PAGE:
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Neighborhoods Thu Feb 20 2014
Edgewater Medical Center; photo by Kevin Zolkiewicz/Flickr
Sitting between Hollywood and Edgewater on Ashland is a vacant decaying building. The building is that of Edgewater Medical Center, which has been closed since 2001.
The hospital has three claims to fame: the first and second are that it is the birthplace of Hillary Rodham Clinton and John Wayne Gacy. The third claim to fame is the reason why the hospital closed.
It came to light in 2001 that Edgewater Medical Center had been defrauding Medicare. Among the procedures the hospital was performing were unnecessary angioplasties, and two patients died from the unneeded procedures. Eventually, the fraud came to light and Medicare decided to stop reimbursing Edgewater Medical Center. The hospital closed in December 2001 after a string of financial problems, left in a state that seems as if everyone up and left.
Twelve years later, Edgewater Medical Center still sits empty, a dangerous eyesore.
During the 12 years since its closure there has been a lengthy debate over what to do with the land. Should the site of the hospital be used for condos or for what residents feel is a much-needed green space?
Who is in Charge of Edgewater Medical Center?
The hospital sits within the boundaries of the Edgewater/Ashland TIF District. In 2003, a study regarding the creation of the TIF district suggested the parcels of land the medical center sits on be used as mixed-use, consisting of residential, commercial public and park. [PDF]
When the City approved the area for a TIF district the documents pointed to the steady decay of the buildings. The area was approved to be a TIF district in 2003 and the buildings have only continued to decay.
It could be seen that funds from the TIF district could help attract developers to the area to redevelop the property. But a problem exists due to the large debts owed to various parties.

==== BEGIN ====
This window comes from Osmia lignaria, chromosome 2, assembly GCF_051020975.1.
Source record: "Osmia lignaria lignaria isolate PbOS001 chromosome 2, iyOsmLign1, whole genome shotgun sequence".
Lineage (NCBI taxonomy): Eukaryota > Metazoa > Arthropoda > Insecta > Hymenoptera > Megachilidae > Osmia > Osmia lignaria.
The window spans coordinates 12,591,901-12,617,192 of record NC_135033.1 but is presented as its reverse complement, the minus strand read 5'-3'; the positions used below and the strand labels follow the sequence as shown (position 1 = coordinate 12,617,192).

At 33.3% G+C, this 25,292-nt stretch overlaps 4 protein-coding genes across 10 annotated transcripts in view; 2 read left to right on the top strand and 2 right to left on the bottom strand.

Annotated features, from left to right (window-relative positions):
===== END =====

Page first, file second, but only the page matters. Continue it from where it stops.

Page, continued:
The Edgewater Medical Center Bankruptcy Estate, according to a New York Times and Chicago News Cooperative article, owns Edgewater Medical Center and consists of the various groups owed money by the hospital. There are more than 250 creditors making up the Bankruptcy Estate, which could be why various problems with the hospital have not been handled properly.
The Tribune and WGN released an investigative story in Sept. 2013 on medical records that had been sitting inside of the hospital since its closure. Under Illinois law, hospitals must keep medical records for at least 10 years, a law that applies to hospitals even after they close. The law can be circumvented if it is argued the records cannot be properly stored due to lack of funds, as Michael Reese Hospital did in bankruptcy court. The hospital was able to destroy the medical records after a ruling from the U.S. Bankruptcy Court, according to the Tribune article on Edgewater Medical Center's medical records.
Under that law, Edgewater Medical Center could have destroyed the medical records in 2011.
After the investigation was released, a lawyer filed a motion to destroy the medical records.
Although there is a plethora of creditors involved with the complex, there is one group actively involved with the attempt to redevelop the area. Waveland Partners, which was hired in 2009 by Dexia, owner of the estate, according to a DNAinfo Chicago article, has presented various proposals over the years about how to redevelop the complex.